Q&A on downtown Victoria's largest rental development, and more, with Andrew Browne of Starlight Developments
Ten on the 10th
Published February 10, 2022
Citified's Ten on the 10th is a monthly question-and-answer segment connecting our readers with the insight and knowledge of Victoria's top real-estate and business professionals.
Ten on the 10th's inaugural 2022 segment features Andrew Browne, Senior Development Manager with Starlight Developments. Since mid-2019, Starlight has been working on their proposed Harris Green Village development, and have also put forward active development applications in Langford, Nanaimo and Central Saanich, with more to come across the Vancouver Island. Browne is leading the Harris Green Village project and shares his insights on Starlight’s vision for this high-profile area of downtown Victoria.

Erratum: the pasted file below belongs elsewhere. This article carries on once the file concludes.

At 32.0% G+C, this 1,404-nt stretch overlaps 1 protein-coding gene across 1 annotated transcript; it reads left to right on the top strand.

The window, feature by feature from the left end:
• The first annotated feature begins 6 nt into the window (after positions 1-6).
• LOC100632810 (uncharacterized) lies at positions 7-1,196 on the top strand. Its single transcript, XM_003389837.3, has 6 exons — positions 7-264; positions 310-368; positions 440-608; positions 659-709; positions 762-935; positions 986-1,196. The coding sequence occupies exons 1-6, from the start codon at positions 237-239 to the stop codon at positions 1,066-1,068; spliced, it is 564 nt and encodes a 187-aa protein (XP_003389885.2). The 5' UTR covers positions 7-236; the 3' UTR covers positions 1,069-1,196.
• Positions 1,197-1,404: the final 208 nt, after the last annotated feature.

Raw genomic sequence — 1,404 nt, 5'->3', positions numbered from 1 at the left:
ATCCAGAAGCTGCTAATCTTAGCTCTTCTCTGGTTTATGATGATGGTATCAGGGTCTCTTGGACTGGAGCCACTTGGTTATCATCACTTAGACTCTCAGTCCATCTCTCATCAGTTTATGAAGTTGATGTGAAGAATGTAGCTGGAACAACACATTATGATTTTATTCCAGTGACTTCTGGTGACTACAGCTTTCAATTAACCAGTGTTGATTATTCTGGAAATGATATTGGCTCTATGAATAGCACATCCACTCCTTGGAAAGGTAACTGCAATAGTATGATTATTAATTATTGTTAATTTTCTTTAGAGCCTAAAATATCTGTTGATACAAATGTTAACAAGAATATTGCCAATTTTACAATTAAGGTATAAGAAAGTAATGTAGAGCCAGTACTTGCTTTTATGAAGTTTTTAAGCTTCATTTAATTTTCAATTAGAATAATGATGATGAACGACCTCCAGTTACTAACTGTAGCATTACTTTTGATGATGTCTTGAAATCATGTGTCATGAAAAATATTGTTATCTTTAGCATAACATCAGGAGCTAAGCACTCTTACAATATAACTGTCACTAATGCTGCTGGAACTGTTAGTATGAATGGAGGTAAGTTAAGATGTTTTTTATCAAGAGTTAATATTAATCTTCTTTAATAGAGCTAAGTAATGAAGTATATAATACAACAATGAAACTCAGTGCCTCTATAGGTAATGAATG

Click here to view a list of former Ten on the 10th Q&As.
Asking the questions is Ross Marshall, Senior Vice President of the Victoria offices of commercial real-estate brokerage CBRE. As a leader in facilitating large-scale commercial real-estate transactions throughout the Capital Region – which include apartment complexes, industrial retail and office properties, and land/development opportunities – Ross and his team are at the forefront of market-leading real-estate transactions on Vancouver Island.
Would you like to be featured as part of a future Ten on the 10th Q&A? We'd love to hear from you.
What is the vision for Harris Green Village?